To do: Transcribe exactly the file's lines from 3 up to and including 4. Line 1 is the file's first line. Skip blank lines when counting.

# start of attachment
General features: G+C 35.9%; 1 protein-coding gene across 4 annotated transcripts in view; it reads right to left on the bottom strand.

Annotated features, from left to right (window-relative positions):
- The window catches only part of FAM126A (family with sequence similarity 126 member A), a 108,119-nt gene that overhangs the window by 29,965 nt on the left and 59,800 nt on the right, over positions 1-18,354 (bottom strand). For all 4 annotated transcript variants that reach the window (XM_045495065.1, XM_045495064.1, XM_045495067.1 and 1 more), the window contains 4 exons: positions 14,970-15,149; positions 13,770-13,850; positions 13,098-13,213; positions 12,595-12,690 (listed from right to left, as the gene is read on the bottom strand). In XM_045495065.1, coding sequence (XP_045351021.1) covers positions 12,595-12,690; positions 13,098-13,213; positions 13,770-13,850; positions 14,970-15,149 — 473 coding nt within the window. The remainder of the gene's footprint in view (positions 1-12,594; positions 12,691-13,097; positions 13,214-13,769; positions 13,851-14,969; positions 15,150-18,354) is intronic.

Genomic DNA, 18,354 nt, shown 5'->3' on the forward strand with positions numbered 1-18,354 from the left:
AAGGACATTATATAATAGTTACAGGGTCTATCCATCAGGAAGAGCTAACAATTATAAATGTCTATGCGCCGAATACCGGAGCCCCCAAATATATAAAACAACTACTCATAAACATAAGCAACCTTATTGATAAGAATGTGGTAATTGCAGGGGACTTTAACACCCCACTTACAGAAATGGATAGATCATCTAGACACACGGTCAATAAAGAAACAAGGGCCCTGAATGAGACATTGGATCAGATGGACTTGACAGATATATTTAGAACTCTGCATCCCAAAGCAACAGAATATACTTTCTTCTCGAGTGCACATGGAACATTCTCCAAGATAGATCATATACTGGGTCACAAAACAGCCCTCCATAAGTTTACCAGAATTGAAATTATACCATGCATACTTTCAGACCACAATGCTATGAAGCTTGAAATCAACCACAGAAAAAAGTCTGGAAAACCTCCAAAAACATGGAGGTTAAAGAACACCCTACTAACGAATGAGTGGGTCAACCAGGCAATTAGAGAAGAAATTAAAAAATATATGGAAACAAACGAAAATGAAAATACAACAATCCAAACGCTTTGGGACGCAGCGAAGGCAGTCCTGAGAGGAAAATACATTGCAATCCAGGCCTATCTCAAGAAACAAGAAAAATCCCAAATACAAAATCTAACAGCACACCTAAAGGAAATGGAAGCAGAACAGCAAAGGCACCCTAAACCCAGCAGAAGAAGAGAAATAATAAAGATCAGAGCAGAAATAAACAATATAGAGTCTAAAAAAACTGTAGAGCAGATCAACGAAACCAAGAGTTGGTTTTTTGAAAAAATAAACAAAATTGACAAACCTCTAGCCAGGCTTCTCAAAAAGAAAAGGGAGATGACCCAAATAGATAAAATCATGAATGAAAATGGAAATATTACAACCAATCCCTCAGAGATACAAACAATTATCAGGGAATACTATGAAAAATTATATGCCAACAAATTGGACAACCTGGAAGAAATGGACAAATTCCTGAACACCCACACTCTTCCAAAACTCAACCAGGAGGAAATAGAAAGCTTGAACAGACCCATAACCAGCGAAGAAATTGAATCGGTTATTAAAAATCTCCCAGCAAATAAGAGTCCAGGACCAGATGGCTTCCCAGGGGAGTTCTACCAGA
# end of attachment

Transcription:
- The window catches only part of FAM126A (family with sequence similarity 126 member A), a 108,119-nt gene that overhangs the window by 29,965 nt on the left and 59,800 nt on the right, over positions 1-18,354 (bottom strand). For all 4 annotated transcript variants that reach the window (XM_045495065.1, XM_045495064.1, XM_045495067.1 and 1 more), the window contains 4 exons: positions 14,970-15,149; positions 13,770-13,850; positions 13,098-13,213; positions 12,595-12,690 (listed from right to left, as the gene is read on the bottom strand). In XM_045495065.1, coding sequence (XP_045351021.1) covers positions 12,595-12,690; positions 13,098-13,213; positions 13,770-13,850; positions 14,970-15,149 — 473 coding nt within the window. The remainder of the gene's footprint in view (positions 1-12,594; positions 12,691-13,097; positions 13,214-13,769; positions 13,851-14,969; positions 15,150-18,354) is intronic.

Genomic DNA, 18,354 nt, shown 5'->3' on the forward strand with positions numbered 1-18,354 from the left: